Detonation of an FLQ mailbox bomb, one of about 200 which had been terrorizing Montrealers for years. ( CBC News)

Canada history: Oct.10, 1970: Terror escalates in Quebec

Fifty years ago, Canada and especially the mainly French-speaking province of Quebec was gripped with fear

A small group of French-speaking Marxist radicals advocating for the separation of Quebec to form an independent socialist country, had been terrorizing the province for years.

A violent offshoot of the Quebec separatist movement that had been growing in the province since the 1960’s, they called themselves the Front de Liberation du Quebec (FLQ).

They had been exploding dozens of bombs in what they determined were ‘Anglo’ and ‘federal’ properties, often taking the form of bombs placed in Canada Post mailboxes, mostly in anglophone areas of Montreal, but they’d also set off bombs in the Montreal stock exchange, McGill University, a federal government bookstore, and staged murderous robberies to acquire guns. From the mid sixties to 1970 some 200 bombs had been exploded.

Ms Therese Morin an innocent office worker, was killed when an FLQ shoe box bomb blew up in her hands at a “capitalist” Montreal shoe company in 1966 that had been involved in bitter strike. ( CBC News)

Three founding members had been arrested in 1963 and charged with manslaughter related to a death of an elderly caretaker one month away from his pension, from their bomb at an armoury. Another that left two dead during a robbery at a gun store resulted in the arrests of five others in 1964. By 1970 there had been several killings and some 20 FLQ members, known colloquially as ‘felquistes’ and sympathizers were in jail.

Damage from a 10-lb bomb detonated on the visitors gallery of the Montreal stock exchange in 1969 wounding 27 people. (AP-Youtube)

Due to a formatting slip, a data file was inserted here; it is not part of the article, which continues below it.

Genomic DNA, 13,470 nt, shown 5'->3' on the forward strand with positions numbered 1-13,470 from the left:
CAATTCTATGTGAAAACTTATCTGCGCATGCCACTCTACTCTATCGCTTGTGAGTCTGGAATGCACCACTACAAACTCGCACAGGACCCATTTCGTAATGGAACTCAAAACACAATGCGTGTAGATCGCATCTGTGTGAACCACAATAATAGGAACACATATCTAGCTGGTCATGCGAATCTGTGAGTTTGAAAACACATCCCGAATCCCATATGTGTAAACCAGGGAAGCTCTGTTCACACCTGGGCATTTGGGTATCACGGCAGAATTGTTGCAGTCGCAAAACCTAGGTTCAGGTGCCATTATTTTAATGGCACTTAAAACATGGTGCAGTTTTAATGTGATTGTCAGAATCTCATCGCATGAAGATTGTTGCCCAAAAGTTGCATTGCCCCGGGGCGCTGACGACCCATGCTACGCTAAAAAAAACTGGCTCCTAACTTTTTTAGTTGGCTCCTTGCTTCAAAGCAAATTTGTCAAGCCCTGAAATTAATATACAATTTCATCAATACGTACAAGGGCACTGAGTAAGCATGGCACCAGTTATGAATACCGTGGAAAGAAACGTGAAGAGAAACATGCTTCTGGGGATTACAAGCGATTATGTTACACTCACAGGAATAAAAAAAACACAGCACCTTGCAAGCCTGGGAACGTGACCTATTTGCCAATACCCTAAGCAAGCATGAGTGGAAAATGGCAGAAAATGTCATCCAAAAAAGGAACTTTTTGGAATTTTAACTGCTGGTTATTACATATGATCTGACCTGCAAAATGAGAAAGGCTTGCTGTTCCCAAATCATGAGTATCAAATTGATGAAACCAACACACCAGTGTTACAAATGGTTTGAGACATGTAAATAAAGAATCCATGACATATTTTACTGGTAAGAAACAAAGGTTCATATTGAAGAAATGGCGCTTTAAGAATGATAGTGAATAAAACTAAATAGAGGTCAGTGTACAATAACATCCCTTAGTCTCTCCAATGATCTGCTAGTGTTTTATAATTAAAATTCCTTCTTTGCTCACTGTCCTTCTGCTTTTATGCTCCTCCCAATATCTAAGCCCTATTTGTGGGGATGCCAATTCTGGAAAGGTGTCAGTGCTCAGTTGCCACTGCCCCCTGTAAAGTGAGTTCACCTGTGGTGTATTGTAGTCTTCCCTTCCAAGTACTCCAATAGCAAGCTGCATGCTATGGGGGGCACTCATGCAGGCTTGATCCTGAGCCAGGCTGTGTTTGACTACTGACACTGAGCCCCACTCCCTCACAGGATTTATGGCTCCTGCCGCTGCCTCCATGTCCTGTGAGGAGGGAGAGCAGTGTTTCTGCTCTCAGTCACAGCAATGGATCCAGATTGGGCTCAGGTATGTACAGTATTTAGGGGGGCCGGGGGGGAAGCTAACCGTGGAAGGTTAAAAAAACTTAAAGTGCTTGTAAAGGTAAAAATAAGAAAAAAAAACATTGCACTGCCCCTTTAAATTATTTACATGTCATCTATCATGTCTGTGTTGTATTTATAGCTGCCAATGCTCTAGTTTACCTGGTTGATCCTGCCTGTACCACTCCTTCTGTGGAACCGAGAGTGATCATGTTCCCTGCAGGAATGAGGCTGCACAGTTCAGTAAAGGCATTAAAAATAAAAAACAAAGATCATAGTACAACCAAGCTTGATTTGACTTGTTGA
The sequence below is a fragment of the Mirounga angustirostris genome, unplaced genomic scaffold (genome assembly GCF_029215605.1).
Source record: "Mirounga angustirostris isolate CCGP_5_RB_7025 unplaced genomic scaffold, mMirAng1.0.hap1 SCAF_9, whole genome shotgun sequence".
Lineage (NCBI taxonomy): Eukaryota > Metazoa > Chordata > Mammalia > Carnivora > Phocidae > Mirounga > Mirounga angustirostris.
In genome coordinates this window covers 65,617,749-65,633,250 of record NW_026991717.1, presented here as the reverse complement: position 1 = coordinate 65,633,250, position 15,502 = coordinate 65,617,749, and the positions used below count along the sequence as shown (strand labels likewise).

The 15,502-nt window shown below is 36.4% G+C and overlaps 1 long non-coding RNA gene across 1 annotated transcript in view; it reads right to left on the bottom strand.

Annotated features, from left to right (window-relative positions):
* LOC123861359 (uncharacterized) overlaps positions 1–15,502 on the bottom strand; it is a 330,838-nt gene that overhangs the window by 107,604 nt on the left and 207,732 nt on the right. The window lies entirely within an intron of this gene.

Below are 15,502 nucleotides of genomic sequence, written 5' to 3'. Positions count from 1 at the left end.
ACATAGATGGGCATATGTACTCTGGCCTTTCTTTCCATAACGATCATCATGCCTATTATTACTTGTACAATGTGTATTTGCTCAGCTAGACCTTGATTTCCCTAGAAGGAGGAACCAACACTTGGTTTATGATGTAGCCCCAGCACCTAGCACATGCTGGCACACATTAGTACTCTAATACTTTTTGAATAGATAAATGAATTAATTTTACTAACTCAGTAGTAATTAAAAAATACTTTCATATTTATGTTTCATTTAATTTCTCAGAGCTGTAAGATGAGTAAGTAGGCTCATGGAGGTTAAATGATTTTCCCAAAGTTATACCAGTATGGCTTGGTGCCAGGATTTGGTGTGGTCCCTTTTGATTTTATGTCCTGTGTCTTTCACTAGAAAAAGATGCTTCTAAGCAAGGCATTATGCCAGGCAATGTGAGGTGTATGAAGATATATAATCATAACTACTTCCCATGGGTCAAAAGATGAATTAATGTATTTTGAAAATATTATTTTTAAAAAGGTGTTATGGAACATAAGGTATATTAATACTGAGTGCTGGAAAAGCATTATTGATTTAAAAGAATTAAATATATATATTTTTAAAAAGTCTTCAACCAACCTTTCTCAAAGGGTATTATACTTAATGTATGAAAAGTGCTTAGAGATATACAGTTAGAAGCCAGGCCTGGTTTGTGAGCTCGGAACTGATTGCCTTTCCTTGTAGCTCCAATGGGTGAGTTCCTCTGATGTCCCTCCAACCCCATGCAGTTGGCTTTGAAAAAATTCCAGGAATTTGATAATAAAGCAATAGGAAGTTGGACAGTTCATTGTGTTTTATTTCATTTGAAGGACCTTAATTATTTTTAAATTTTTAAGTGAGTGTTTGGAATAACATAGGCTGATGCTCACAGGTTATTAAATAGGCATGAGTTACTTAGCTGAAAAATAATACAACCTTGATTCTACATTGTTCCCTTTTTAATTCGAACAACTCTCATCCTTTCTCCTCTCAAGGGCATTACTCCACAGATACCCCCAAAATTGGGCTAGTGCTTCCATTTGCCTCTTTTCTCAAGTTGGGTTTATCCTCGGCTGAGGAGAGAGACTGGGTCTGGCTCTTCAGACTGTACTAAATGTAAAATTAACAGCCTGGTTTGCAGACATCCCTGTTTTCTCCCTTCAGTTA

On October 5, 1070, a group of the remaining members had boldly kidnapped British trade commissioner James Cross from his home, shocking the nation and making international headlines.  They demanded their manifesto be read on the public broadcaster, Radio-Canada, along with the equivalent of $500,000 in gold, and the release from custody of their comrades and sympathizers.

Faced with increased pressure to uncover them, they also demanded safe passage to Cuba or Algeria and gave the government 24 hours to comply.  The government stalled, but did eventually agree to negotiate.

On October 10, the government said if the kidnappers would release Cross they would be given safe passage out of Canada.

In response, this same day, FLQ members kidnapped Quebec Labour Minister Pierre Laporte from his front lawn while he was playing with his nephew.

Photo of hostage James Cross released by the FLQ to show he was still alive ( The Canadian Press)

This added act sent further shock waves through the province and country.

Hundreds of police who had been frantically searching for Cross to no avail, now had an additional hostage concern.

Francophone student support for the terrorists was strong and there had already been several large demonstrations and riots. Fears were that more violent demonstrations and even bloodshed could occur.

After years of terror activities, this latest act and threat of potential riots would be too much for the provincial and federal governments

This deadly multi-year terror campaign would soon lead to the invocation of one of the most controversial periods in Canadian domestic history, the arrival of the military in Montreal, Quebec City and the national capital, Ottawa to guard buildings and politicians and military installations like city armouries.

The October 10 kidnapping was the trigger that would escalate the fear and political instability within days in this deadly period that would become known as the October Crisis, a period which to this day can invoke strong political opinions.

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